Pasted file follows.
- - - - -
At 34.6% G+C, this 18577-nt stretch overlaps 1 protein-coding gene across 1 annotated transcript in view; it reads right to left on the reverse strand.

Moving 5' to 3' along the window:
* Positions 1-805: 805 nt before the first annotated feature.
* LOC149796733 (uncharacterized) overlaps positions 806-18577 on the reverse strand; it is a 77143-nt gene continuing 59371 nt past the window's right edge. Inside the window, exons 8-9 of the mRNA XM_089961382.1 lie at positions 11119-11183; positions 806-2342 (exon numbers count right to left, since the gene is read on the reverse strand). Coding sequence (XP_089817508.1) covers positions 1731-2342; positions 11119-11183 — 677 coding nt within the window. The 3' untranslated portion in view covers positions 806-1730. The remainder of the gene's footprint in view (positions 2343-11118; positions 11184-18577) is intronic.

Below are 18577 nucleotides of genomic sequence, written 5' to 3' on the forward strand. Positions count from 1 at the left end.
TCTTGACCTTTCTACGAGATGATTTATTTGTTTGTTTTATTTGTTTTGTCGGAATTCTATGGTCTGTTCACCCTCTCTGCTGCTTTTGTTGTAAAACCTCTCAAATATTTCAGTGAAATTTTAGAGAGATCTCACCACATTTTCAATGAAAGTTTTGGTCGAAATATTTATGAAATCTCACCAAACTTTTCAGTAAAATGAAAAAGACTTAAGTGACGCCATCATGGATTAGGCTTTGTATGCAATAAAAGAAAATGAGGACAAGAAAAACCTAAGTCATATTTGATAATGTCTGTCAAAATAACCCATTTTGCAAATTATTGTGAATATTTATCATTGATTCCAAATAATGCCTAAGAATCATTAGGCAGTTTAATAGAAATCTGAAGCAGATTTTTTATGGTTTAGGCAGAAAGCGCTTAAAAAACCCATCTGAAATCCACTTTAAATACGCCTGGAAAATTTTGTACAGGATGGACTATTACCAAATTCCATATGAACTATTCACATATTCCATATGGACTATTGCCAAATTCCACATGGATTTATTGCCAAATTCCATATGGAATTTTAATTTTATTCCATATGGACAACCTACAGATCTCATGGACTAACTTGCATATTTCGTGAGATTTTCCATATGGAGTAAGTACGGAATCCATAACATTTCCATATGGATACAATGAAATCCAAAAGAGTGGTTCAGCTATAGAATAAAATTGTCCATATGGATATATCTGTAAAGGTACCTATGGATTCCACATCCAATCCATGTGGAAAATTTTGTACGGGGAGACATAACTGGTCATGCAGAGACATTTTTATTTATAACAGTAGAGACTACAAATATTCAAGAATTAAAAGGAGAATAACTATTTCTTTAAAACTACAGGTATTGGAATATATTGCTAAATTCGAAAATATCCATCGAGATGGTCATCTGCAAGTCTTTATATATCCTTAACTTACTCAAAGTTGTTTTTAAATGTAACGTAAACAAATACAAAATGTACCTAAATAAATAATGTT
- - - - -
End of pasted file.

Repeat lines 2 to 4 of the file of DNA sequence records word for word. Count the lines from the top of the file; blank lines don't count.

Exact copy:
Moving 5' to 3' along the window:
* Positions 1-805: 805 nt before the first annotated feature.
* LOC149796733 (uncharacterized) overlaps positions 806-18577 on the reverse strand; it is a 77143-nt gene continuing 59371 nt past the window's right edge. Inside the window, exons 8-9 of the mRNA XM_089961382.1 lie at positions 11119-11183; positions 806-2342 (exon numbers count right to left, since the gene is read on the reverse strand). Coding sequence (XP_089817508.1) covers positions 1731-2342; positions 11119-11183 — 677 coding nt within the window. The 3' untranslated portion in view covers positions 806-1730. The remainder of the gene's footprint in view (positions 2343-11118; positions 11184-18577) is intronic.